It's my understanding that he's been on the Writers and Readers author wish-list for some time, but his travel expenses from the US don't come cheap, which has prevented his invitation in the past. But as luck would have it, Neil's girlfriend Amanda Palmer's band the 'The Dresden Dolls' are rumoured to be touring Australia and New Zealand in March, providing the perfect opportunity for Neil to accompany her on tour Down Under. And since he's in town...why not give a talk at the Wellington Town Hall?

His talk will be for one hour and takes place on the 13th of March at 5.30pm.
General admission is $25, with children 15 and under for $15. Tickets go on sale through Ticketek on Thursday 19th of November at 9am. So be sure to get in quick before some kids beat you to it!

There's no word yet on any book signings or other appearances, but I'll be keeping my ear to the ground and let you know if hear any further developments.

Above: Neil Gaiman on the set of 'Hellboy 2: The Golden Army'.

Since he's in town, there's probably a very good chance he'll visit his friend and current Welly resident, 'Hobbit' director Guillermo Del Toro. Neil met Guillermo some years ago in the process of developing the film adaptation of 'Death: The High Cost of Living'. He also spend some time on the set of 'Hellboy 2: The Golden Army' with his daughter Maddy, watching the director at work. Any chance these fantasy masters could cook up a new film collaboration over dinner in Jackson's 'Wellywood'? The mind truly boggles...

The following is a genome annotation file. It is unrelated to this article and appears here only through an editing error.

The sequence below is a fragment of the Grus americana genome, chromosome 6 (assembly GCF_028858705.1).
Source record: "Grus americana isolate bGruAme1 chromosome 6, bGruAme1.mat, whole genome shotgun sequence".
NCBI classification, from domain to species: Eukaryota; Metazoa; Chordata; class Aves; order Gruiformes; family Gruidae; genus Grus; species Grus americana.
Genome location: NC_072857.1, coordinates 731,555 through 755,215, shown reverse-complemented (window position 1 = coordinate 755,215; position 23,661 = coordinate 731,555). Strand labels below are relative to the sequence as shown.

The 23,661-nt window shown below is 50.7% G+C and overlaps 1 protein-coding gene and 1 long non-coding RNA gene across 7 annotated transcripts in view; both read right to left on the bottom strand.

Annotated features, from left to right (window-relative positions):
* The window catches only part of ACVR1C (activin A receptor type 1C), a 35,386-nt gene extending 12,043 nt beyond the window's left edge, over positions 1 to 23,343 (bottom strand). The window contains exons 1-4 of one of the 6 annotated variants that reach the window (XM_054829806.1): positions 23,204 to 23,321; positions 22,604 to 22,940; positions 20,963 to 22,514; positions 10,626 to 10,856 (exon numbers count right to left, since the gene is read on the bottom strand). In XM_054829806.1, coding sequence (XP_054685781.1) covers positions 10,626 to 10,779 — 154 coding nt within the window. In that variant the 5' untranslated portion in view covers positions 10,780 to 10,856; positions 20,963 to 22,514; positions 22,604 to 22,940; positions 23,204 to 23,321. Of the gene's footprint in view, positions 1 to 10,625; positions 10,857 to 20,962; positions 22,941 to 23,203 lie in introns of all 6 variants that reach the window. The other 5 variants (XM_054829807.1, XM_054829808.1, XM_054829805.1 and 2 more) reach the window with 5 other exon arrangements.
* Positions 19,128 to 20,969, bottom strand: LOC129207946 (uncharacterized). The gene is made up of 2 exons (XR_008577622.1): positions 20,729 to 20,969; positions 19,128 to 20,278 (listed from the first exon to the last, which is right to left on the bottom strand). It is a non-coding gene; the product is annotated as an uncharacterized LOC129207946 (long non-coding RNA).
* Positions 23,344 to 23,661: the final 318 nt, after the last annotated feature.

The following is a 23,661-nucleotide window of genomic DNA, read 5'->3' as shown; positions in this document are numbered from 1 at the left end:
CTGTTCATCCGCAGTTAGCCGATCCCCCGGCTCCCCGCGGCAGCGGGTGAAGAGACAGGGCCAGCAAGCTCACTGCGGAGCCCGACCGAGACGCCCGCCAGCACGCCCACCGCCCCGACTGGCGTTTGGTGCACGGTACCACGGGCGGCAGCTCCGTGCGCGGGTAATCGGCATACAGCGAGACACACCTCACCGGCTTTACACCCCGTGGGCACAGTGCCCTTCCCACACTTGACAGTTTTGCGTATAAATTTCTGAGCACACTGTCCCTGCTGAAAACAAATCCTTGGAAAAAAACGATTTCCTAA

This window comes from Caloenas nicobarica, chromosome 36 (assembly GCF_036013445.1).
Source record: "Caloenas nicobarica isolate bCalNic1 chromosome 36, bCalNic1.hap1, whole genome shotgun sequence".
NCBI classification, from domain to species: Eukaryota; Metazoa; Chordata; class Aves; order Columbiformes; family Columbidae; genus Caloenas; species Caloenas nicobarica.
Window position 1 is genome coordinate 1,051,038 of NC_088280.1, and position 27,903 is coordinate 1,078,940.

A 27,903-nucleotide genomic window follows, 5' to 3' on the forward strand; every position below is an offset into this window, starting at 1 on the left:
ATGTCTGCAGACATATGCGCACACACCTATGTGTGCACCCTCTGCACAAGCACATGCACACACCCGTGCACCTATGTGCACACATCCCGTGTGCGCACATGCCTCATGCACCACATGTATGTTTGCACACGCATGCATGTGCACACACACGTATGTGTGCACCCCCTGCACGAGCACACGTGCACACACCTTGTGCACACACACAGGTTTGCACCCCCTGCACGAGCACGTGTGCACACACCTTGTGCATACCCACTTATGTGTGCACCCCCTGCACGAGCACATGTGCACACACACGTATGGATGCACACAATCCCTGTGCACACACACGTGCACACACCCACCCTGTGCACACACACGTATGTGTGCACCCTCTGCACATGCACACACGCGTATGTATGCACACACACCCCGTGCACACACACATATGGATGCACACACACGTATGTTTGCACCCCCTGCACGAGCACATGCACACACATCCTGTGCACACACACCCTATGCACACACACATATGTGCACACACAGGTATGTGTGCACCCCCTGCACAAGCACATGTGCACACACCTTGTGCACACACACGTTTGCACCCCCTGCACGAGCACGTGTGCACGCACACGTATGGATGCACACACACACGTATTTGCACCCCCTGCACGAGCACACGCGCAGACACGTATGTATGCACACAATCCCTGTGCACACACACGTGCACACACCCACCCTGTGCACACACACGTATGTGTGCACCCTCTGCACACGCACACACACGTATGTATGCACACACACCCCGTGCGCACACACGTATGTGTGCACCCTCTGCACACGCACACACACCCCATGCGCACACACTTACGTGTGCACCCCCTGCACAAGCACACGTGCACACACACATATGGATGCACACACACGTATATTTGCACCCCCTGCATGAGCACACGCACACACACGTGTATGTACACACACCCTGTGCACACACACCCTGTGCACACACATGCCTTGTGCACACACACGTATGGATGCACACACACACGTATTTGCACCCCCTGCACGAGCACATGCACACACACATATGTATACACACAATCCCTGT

In any event, be sure to book a front seat for an audience with the Dream King in March. For more information on this event, visit the New Zealand International Arts Festival.


Monday, November 9, 2009

Events this Week: Monsters & Tattoos

Above: Director Guillermo Del Toro has a close encounter of the devic kind in 'Pan's Labyrinth'.

Two events that might be of interest to comics aficionados this week: the first is 'An Evening with Guillermo Del Toro', to be held this Wednesday the 11th of November at the Paramount Theatre in Wellington.